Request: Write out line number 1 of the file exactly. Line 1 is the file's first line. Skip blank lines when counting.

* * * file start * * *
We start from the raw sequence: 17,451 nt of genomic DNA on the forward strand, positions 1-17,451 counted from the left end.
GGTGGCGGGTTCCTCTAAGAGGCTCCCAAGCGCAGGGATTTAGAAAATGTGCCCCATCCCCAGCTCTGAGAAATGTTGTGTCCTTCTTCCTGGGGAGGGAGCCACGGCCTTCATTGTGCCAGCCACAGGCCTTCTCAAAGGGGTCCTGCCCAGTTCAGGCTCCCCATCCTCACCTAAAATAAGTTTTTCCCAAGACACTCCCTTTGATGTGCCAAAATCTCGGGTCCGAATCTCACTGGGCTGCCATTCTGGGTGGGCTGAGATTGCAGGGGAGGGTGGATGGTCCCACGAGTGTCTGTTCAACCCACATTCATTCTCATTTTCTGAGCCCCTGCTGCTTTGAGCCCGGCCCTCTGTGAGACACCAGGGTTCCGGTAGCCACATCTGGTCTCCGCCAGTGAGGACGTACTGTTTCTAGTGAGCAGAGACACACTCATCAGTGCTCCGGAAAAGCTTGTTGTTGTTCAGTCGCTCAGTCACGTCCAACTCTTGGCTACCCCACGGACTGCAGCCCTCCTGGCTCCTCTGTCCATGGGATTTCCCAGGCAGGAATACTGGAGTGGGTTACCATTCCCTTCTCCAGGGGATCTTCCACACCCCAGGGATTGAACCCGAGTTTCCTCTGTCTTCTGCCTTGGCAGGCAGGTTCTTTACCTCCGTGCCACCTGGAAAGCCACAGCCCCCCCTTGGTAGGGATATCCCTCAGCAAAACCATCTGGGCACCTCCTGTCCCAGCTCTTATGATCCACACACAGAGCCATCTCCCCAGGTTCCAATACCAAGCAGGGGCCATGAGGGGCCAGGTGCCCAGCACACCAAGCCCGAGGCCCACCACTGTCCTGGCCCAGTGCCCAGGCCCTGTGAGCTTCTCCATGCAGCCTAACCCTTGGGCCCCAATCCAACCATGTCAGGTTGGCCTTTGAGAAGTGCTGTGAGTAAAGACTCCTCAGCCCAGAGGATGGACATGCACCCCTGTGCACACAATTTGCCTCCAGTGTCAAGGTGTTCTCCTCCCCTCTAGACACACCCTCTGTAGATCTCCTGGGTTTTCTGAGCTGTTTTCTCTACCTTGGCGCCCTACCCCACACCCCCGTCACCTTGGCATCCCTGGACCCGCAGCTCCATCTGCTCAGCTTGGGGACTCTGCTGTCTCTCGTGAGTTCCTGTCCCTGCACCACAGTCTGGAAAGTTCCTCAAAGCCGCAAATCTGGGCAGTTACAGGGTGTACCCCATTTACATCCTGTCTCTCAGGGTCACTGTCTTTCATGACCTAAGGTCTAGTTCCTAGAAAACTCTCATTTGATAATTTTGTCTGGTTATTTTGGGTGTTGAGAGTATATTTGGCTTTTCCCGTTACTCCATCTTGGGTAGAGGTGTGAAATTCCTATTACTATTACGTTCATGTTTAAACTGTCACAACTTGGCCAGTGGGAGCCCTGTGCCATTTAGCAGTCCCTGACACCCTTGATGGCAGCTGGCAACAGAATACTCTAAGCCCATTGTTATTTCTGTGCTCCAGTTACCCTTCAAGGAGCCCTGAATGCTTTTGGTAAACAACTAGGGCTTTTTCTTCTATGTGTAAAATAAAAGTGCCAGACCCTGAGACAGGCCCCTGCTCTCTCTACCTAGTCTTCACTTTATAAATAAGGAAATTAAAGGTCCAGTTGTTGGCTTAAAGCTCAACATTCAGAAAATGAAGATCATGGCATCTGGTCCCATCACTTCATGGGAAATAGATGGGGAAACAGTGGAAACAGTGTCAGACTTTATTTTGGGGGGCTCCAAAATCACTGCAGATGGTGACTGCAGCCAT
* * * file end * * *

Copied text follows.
We start from the raw sequence: 17,451 nt of genomic DNA on the forward strand, positions 1-17,451 counted from the left end.